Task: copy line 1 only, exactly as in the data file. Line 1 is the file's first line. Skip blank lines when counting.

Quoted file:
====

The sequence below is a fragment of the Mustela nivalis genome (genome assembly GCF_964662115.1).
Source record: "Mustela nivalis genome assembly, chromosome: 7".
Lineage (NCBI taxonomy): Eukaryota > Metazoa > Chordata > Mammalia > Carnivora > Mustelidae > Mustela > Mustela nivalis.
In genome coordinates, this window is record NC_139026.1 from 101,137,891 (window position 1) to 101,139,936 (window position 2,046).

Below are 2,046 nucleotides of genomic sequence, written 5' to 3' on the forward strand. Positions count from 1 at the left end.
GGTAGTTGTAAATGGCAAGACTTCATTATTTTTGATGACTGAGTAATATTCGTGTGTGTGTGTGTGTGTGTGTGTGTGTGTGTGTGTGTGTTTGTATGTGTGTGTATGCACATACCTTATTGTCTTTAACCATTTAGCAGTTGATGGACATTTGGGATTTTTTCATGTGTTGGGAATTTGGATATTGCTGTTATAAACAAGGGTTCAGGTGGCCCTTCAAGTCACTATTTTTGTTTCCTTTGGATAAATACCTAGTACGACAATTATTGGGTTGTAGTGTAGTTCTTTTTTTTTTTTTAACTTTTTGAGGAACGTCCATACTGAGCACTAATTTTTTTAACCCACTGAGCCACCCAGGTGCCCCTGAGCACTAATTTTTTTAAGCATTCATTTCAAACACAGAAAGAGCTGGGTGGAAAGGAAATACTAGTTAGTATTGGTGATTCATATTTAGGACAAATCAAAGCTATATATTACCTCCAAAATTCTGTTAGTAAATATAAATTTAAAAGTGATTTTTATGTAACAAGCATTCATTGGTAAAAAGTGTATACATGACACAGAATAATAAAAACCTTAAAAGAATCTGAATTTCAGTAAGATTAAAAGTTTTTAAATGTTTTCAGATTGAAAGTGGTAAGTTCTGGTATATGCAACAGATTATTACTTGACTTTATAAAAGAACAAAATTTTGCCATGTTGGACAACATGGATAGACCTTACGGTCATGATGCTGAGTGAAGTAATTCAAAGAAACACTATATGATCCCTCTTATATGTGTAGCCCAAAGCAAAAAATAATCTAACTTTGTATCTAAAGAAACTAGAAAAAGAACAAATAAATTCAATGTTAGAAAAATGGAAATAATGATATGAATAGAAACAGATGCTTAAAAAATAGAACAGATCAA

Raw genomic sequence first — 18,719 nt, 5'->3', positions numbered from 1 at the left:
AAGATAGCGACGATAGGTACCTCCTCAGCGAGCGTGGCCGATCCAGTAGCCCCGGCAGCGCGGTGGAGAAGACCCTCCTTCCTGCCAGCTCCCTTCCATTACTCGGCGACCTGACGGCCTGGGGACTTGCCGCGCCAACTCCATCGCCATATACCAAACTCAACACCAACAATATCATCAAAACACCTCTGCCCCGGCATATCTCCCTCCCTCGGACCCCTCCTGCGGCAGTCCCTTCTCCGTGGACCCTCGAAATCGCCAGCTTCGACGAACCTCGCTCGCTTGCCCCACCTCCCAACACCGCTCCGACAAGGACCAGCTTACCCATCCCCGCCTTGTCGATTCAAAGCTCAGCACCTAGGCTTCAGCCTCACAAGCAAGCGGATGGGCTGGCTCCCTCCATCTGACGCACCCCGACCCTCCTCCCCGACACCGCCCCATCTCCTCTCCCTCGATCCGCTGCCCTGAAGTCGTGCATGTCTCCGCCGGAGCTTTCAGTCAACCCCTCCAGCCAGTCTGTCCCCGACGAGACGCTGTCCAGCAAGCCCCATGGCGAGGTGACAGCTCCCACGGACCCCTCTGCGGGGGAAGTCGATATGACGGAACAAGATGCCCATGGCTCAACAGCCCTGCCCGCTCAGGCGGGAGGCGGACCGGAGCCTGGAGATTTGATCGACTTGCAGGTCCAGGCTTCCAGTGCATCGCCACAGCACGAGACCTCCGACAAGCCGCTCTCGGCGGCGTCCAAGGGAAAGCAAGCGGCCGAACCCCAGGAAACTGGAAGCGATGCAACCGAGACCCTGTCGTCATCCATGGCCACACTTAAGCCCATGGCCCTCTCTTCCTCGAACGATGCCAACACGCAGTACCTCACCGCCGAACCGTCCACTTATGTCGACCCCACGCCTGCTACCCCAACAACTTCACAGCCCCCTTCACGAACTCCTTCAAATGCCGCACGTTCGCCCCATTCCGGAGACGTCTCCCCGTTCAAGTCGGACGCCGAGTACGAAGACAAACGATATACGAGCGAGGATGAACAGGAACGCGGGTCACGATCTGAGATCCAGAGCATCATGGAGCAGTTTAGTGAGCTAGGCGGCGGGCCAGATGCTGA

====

The sequence below is a fragment of the Mustela nivalis genome (genome assembly GCF_964662115.1).